The DAU 36 has provision for processing input data. A Fast Fourier Transform (FFT) is performed on the vibration data from the accelerometers in order to provide a set of digital data indicative of the magnitude of the vibration measured by each accelerometer as a function of frequency. The DAU 36 also uses phase information from the contactors to provide a set of digital data indicative of the phase of the main rotor vibration as a function of frequency and to provide a set of data indicative of the phase of the tail rotor vibration as a function of frequency.

The CADU 38, part #29106401 manufactured by Scientific Atlanta, is comprised of a processor 40 and a terminal 42, which communicate via an internal electronic bus 44. The terminal 42 has an electronic liquid crystal screen (not shown) and keys (not shown) for a user to press. Keystrokes entered by a user at the terminal 42 are converted to digital electrical signals and passed to the processor 40 via the electrical bus 44. Similarly, information to be displayed at the screen of the terminal 42 is passed as electrical signals from the processor 40 to the terminal 42 via the bus 44.

The processor 40 of the CADU 38 communicates with the DAU 36 via a digital electrical bus 46, which is implemented by means known to those skilled in the art using the RS-422 communications protocol. The processor 40 sends commands, in the form of digital electrical signals, to the DAU 36 to request the collection of specific data in a specific manner. When the requested data collection is complete, the DAU 36 transfers the data, also in the form of digital electrical signals, to the processor 40.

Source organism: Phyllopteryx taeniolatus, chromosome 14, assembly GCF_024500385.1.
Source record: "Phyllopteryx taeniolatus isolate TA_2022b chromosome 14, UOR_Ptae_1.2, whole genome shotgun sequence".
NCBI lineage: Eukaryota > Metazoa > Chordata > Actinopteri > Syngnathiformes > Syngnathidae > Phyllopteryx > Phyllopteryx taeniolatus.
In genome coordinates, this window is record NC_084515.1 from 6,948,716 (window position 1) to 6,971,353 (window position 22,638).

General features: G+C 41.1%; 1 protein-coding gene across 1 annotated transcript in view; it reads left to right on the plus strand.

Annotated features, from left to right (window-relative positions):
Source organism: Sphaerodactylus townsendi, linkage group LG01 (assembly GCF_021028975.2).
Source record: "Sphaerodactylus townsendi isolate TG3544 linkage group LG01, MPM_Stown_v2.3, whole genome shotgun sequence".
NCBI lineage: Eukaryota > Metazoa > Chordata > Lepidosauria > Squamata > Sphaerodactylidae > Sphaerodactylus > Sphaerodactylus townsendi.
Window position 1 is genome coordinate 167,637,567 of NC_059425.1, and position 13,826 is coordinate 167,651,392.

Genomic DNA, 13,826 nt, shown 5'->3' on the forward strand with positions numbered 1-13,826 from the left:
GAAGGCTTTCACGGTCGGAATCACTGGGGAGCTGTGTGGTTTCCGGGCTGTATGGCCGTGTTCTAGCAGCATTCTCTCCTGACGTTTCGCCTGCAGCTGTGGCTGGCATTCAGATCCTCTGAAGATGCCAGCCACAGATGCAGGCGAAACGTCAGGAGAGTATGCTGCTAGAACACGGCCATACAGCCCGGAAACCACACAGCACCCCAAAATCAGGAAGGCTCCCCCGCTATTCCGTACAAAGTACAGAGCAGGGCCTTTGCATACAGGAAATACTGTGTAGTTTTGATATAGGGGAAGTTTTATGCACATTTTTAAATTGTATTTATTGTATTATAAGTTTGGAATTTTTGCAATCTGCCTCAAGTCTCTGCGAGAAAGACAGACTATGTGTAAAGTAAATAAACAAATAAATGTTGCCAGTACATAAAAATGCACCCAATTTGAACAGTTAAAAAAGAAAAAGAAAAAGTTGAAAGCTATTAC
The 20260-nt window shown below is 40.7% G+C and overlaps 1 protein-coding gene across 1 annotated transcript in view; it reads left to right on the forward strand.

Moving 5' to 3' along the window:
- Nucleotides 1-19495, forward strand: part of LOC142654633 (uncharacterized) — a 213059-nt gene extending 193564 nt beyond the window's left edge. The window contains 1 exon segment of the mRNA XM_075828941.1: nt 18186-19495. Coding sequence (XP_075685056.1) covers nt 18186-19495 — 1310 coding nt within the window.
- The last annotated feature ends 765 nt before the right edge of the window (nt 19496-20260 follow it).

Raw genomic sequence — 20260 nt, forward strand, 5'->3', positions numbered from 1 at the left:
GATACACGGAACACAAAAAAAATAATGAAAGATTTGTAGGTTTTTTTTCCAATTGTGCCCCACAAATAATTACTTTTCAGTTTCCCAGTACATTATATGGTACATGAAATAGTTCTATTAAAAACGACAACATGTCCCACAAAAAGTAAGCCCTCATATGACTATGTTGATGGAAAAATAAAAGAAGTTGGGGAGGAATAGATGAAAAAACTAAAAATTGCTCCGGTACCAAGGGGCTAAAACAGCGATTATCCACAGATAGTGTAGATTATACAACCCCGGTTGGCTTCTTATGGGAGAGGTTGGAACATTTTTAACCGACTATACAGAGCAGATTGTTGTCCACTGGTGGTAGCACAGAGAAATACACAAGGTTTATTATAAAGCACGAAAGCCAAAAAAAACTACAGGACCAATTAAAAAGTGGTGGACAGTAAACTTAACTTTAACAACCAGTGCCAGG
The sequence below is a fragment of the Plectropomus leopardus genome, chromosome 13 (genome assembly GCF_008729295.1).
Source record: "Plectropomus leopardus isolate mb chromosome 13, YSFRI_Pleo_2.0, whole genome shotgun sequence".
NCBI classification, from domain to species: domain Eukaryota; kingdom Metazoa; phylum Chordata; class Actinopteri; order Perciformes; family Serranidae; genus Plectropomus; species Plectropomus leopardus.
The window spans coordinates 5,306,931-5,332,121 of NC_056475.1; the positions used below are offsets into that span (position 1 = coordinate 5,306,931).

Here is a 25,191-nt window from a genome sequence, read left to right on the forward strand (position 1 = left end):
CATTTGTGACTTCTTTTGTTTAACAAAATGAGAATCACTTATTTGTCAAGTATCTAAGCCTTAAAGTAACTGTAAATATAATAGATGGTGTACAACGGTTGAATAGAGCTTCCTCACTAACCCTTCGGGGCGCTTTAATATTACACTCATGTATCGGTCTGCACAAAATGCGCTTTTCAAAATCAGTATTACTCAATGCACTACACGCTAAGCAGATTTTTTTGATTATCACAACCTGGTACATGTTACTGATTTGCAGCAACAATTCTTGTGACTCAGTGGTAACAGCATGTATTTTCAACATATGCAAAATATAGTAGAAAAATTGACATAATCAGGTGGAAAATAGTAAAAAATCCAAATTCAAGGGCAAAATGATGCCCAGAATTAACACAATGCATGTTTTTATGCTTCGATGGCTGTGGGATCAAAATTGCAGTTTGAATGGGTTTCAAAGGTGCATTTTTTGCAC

The processor 40 also communicates with the FDR 26 via a digital electrical bus 48, which is implemented by means known to those skilled in the art using the RS-232 communications protocol. Under certain conditions, which will be described in more detail hereinafter, keystrokes entered by a user at the cockpit display 28 are processed by the FDR 26 and passed on, in the form of digital electrical signals, to the processor 40. Additionally, the processor 40 can send commands, also in the form of digital electrical signals, to request the FDR 26 to provide signals indicative of flight sensor data which is then transferred from the FDR 26 to the processor 40 via the bus 48.

Diagnostic software for performing automated helicopter maintenance monitoring is embedded in a ROM (not shown) and a battery backed RAM (not shown) within the processor 40 of the CADU 38. The battery backed RAM is loaded with software by the ground processing unit. For the purposes of monitoring, the FDR 26 acts as a slave to the processor 40. Requests for information from the FDR 26 and requests to display information on the cockpit display 28 are initiated by the processor 40. The keys of the cockpit display 28 are polled by the processor 40. The FDR 26 does, however, unilaterally capture some information (such as certain types of parameter anomalies) without being specifically requested to do so.

The system 20 has four main operational modes: monitoring mode, maintenance mode, expert mode, and utility mode. In monitoring mode, the system 20 initiates the periodic collection of data, determines if the data indicates a present or imminent fault, and displays status information on the cockpit display 26. In maintenance mode, the system 20 uses the cockpit display 26 to instruct the pilot to fly the helicopter through certain operational states in order to facilitate the collection of data for maintenance purposes. In expert mode, the user is given full access to all maintenance computer subsystem measurements. In utility mode, the user can view vibration and track data and can modify certain system parameters.